The gambling landscape – what we already know
According to recent figures, approximately 23.6 million people aged 16 and over gamble on products in Great Britain every four weeks, with approximately 15.5 million doing so on products licensed under the Gambling Act 2005.2
It is important not to always consider the gambling sector as a uniform sector – from an industry or consumer perspective.
The gambling sector we regulate comprises a diverse range of products used by a wide range of consumers. Consumers play on different products, for different experiences, and in different environments (in-person or online) which offer differing levels of anonymity and availability. Our research into why people gamble shows it can be an opportunity to socialise or a moment of ‘me time’. It can be a niche activity, or something engaged in by the mainstream.
It is also impacted by the context around it. Sometimes this is by highly visible products that are classed as gambling, like the National Lottery. Sometimes, it could be products that have gambling-like mechanics, such as loot-boxes. It could even be the macro trends that impact everything around us, such as the Covid-19 pandemic or the ongoing pressure on the cost of living. This can make it a complex landscape to unpick or generalise.
The biggest change in the gambling landscape over recent years is a shift to online play, reflecting our lifestyles in general. Technology and globalisation have meant that gambling is no longer confined to opening hours and largely local events, but instead a 24/7 opportunity and global event-driven marketplace.
With 94 percent of UK adults having access to the internet in 2021 it is not surprising that our industry statistics show a long-term trend of increasing online gambling participation and a decrease in land-based gambling. This matches changes seen in other sectors such as the increase in online grocery shopping or the rising popularity of digital-only banks.
Whilst the popularity of gambling in person has declined over time, retail remains a significant part of the sector and is showing signs of recovery following the pandemic.
Against this backdrop of changing trends, our data shows that although the vast majority do not experience gambling-related harms, there are still significant numbers of people who do encounter issues with their gambling.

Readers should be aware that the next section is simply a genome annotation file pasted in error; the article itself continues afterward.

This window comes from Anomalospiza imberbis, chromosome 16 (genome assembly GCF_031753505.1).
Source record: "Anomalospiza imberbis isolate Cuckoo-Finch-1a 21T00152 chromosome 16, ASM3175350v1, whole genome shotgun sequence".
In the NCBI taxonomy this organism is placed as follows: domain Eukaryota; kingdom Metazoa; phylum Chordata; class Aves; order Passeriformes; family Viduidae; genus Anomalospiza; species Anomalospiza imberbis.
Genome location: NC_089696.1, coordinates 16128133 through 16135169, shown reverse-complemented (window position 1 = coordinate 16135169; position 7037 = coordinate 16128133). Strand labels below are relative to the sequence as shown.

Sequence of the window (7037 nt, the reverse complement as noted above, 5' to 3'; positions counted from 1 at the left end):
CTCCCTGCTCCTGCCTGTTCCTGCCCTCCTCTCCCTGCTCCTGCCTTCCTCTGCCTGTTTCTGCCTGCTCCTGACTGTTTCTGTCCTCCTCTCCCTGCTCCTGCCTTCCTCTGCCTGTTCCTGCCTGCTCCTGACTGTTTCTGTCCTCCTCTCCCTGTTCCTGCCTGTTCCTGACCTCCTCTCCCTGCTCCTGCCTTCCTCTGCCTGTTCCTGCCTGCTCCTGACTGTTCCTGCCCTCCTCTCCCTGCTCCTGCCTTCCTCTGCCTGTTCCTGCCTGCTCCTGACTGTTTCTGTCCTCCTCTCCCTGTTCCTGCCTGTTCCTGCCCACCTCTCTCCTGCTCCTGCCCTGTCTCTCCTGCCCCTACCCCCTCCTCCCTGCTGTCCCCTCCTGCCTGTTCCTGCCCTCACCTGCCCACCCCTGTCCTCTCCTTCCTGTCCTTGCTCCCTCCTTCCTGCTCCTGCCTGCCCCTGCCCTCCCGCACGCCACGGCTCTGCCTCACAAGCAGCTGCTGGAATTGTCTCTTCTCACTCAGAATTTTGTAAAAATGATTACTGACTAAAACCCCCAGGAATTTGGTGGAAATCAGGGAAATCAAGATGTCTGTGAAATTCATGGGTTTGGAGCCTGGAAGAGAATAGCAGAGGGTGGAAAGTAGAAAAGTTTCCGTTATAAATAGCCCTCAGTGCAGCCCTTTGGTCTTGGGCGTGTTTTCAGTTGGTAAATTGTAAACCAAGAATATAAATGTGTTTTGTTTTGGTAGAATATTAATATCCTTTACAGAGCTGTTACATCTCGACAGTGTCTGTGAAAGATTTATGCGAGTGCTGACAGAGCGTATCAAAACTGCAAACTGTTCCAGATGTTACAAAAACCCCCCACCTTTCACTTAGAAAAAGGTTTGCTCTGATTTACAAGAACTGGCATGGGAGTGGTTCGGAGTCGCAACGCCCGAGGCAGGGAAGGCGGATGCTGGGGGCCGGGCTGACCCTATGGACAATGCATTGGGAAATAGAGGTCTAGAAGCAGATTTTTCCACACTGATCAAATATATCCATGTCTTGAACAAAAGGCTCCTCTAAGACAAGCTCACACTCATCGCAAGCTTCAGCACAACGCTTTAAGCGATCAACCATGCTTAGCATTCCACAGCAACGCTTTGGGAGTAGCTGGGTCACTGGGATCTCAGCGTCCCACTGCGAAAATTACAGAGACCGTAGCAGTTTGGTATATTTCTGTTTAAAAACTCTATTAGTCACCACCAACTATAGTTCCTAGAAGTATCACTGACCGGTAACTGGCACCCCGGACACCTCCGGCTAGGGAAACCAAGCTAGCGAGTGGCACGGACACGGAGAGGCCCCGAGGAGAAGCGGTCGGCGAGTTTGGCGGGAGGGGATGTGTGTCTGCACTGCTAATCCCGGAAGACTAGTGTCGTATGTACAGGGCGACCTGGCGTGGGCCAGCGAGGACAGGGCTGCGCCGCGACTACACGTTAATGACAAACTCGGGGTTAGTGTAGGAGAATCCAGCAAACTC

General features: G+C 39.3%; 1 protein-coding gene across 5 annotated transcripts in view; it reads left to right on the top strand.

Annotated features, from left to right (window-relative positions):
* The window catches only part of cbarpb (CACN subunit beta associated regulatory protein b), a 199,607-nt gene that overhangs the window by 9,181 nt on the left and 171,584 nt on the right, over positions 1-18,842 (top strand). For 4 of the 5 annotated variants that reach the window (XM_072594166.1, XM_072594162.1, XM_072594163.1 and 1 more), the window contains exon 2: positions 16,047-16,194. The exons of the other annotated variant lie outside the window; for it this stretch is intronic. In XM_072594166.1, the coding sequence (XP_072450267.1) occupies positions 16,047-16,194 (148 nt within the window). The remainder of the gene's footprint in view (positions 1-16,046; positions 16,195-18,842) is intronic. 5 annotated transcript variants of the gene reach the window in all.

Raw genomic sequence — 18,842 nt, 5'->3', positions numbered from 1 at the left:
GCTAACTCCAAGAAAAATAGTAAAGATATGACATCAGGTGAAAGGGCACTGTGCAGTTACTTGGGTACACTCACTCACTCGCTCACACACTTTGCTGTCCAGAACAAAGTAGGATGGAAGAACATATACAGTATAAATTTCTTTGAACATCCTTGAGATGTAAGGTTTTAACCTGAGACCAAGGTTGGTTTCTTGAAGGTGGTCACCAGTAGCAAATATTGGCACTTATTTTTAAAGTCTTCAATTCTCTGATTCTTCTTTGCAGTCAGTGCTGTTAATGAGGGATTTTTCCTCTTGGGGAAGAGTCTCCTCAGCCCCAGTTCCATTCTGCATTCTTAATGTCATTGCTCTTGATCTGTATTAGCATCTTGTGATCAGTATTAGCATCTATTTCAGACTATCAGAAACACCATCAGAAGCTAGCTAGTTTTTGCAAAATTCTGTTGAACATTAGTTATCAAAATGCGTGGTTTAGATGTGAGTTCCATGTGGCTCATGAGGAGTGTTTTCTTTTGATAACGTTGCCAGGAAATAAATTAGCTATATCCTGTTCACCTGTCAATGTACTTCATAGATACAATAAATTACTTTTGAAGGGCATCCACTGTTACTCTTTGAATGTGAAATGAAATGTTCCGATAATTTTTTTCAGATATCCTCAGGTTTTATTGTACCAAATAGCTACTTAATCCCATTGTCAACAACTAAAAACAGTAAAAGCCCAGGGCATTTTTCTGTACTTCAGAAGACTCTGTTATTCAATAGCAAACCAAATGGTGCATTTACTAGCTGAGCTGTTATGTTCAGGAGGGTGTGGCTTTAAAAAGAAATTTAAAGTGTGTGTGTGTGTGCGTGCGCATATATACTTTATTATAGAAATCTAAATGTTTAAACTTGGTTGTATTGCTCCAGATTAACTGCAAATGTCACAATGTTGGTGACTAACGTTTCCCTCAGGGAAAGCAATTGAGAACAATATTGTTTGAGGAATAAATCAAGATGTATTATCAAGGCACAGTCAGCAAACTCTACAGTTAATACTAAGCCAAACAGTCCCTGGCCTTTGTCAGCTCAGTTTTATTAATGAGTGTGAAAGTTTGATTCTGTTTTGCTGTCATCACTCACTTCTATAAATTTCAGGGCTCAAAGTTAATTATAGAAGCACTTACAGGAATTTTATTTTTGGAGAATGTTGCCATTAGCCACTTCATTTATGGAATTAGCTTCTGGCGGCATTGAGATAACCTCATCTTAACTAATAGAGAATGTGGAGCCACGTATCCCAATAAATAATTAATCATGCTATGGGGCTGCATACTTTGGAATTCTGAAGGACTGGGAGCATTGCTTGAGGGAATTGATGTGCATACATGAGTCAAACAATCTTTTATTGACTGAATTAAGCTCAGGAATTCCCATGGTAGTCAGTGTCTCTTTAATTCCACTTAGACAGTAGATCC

The precise measurement of problem gambling and harms is complex, and needs continual development, however, we do know that hundreds of thousands of gamblers are suffering negative consequences from their gambling.
Despite the gambling landscape changing fundamentally since the 2005 Act, the headline rates for problem gambling have been static in recent years.
Within those numbers we know that some people are more likely to experience harm than others, including those who engage in multiple activities, men, those with probable mental health issues and players with the highest gambling expenditure. We also know that those suffering gambling-related harms are not a static group, so understanding the individual better and appreciating what works to help those avoid or recover from harm is a key part of advancing our understanding.
2Gambling behaviour in 2022: Findings from the quarterly telephone survey, Gambling Commission, 2023: 44.4 percent engaged in all gambling in the past four weeks, with 29.2 percent excluding National Lottery only.
Estimates of the population for the UK, England, Wales, Scotland and Northern Ireland (opens in new tab), Office for National Statistics, 2022: mid-year estimates for June 2021 shows a British population for those aged 16 and over as 53,195,320.
Background to our evidence gaps and priorities Next page
Our evidence themes and how they link to the Path to Play framework
Last updated: 23 May 2023
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